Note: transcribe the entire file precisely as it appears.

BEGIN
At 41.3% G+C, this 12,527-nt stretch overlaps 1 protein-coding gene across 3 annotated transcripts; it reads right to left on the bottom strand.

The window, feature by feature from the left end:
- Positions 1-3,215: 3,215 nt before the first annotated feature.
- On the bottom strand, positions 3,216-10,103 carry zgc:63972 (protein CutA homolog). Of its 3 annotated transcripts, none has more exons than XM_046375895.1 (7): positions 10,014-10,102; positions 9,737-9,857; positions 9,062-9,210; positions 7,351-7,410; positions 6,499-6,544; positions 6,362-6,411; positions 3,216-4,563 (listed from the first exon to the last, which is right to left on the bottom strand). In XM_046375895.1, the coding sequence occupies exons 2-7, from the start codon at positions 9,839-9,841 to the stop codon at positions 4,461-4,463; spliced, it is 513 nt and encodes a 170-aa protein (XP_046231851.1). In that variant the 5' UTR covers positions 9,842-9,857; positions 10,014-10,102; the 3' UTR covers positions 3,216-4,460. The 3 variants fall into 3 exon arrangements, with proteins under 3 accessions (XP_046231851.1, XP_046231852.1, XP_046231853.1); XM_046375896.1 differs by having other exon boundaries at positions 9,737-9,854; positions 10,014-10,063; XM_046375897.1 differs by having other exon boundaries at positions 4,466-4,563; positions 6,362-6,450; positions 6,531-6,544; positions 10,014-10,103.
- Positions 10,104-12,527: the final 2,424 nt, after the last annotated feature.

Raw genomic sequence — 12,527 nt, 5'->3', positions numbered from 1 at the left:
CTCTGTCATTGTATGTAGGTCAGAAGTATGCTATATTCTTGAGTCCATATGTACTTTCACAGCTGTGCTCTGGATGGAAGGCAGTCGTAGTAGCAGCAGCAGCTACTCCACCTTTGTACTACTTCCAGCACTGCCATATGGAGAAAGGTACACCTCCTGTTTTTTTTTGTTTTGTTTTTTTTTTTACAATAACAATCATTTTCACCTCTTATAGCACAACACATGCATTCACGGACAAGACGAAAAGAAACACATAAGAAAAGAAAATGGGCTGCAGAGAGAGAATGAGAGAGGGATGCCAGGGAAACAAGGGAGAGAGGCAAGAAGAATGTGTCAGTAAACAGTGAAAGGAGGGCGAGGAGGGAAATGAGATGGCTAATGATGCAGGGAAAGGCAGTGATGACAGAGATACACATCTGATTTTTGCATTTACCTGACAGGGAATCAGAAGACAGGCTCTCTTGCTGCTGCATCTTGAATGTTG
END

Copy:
At 41.3% G+C, this 12,527-nt stretch overlaps 1 protein-coding gene across 3 annotated transcripts; it reads right to left on the bottom strand.

The window, feature by feature from the left end:
- Positions 1-3,215: 3,215 nt before the first annotated feature.
- On the bottom strand, positions 3,216-10,103 carry zgc:63972 (protein CutA homolog). Of its 3 annotated transcripts, none has more exons than XM_046375895.1 (7): positions 10,014-10,102; positions 9,737-9,857; positions 9,062-9,210; positions 7,351-7,410; positions 6,499-6,544; positions 6,362-6,411; positions 3,216-4,563 (listed from the first exon to the last, which is right to left on the bottom strand). In XM_046375895.1, the coding sequence occupies exons 2-7, from the start codon at positions 9,839-9,841 to the stop codon at positions 4,461-4,463; spliced, it is 513 nt and encodes a 170-aa protein (XP_046231851.1). In that variant the 5' UTR covers positions 9,842-9,857; positions 10,014-10,102; the 3' UTR covers positions 3,216-4,460. The 3 variants fall into 3 exon arrangements, with proteins under 3 accessions (XP_046231851.1, XP_046231852.1, XP_046231853.1); XM_046375896.1 differs by having other exon boundaries at positions 9,737-9,854; positions 10,014-10,063; XM_046375897.1 differs by having other exon boundaries at positions 4,466-4,563; positions 6,362-6,450; positions 6,531-6,544; positions 10,014-10,103.
- Positions 10,104-12,527: the final 2,424 nt, after the last annotated feature.

Raw genomic sequence — 12,527 nt, 5'->3', positions numbered from 1 at the left:
CTCTGTCATTGTATGTAGGTCAGAAGTATGCTATATTCTTGAGTCCATATGTACTTTCACAGCTGTGCTCTGGATGGAAGGCAGTCGTAGTAGCAGCAGCAGCTACTCCACCTTTGTACTACTTCCAGCACTGCCATATGGAGAAAGGTACACCTCCTGTTTTTTTTTGTTTTGTTTTTTTTTTTACAATAACAATCATTTTCACCTCTTATAGCACAACACATGCATTCACGGACAAGACGAAAAGAAACACATAAGAAAAGAAAATGGGCTGCAGAGAGAGAATGAGAGAGGGATGCCAGGGAAACAAGGGAGAGAGGCAAGAAGAATGTGTCAGTAAACAGTGAAAGGAGGGCGAGGAGGGAAATGAGATGGCTAATGATGCAGGGAAAGGCAGTGATGACAGAGATACACATCTGATTTTTGCATTTACCTGACAGGGAATCAGAAGACAGGCTCTCTTGCTGCTGCATCTTGAATGTTG